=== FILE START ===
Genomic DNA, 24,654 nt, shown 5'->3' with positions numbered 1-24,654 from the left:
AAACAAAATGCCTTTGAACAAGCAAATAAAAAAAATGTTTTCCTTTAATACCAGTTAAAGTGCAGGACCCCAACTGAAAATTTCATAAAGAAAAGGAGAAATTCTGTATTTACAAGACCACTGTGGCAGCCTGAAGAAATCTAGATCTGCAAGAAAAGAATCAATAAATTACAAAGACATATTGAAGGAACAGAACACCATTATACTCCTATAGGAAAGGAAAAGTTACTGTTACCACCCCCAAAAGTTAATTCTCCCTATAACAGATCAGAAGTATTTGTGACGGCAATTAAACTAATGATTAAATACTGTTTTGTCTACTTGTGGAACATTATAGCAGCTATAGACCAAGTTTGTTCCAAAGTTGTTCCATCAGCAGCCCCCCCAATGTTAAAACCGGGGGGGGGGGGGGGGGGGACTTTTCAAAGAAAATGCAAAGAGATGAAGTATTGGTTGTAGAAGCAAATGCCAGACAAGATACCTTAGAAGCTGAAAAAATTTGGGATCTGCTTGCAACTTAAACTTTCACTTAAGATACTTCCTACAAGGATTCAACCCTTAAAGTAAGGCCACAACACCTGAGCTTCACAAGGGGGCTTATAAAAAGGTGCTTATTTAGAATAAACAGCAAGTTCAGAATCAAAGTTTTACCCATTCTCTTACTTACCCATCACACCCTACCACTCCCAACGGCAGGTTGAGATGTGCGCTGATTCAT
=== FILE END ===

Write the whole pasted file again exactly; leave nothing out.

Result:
Genomic DNA, 24,654 nt, shown 5'->3' with positions numbered 1-24,654 from the left:
AAACAAAATGCCTTTGAACAAGCAAATAAAAAAAATGTTTTCCTTTAATACCAGTTAAAGTGCAGGACCCCAACTGAAAATTTCATAAAGAAAAGGAGAAATTCTGTATTTACAAGACCACTGTGGCAGCCTGAAGAAATCTAGATCTGCAAGAAAAGAATCAATAAATTACAAAGACATATTGAAGGAACAGAACACCATTATACTCCTATAGGAAAGGAAAAGTTACTGTTACCACCCCCAAAAGTTAATTCTCCCTATAACAGATCAGAAGTATTTGTGACGGCAATTAAACTAATGATTAAATACTGTTTTGTCTACTTGTGGAACATTATAGCAGCTATAGACCAAGTTTGTTCCAAAGTTGTTCCATCAGCAGCCCCCCCAATGTTAAAACCGGGGGGGGGGGGGGGGGGGACTTTTCAAAGAAAATGCAAAGAGATGAAGTATTGGTTGTAGAAGCAAATGCCAGACAAGATACCTTAGAAGCTGAAAAAATTTGGGATCTGCTTGCAACTTAAACTTTCACTTAAGATACTTCCTACAAGGATTCAACCCTTAAAGTAAGGCCACAACACCTGAGCTTCACAAGGGGGCTTATAAAAAGGTGCTTATTTAGAATAAACAGCAAGTTCAGAATCAAAGTTTTACCCATTCTCTTACTTACCCATCACACCCTACCACTCCCAACGGCAGGTTGAGATGTGCGCTGATTCAT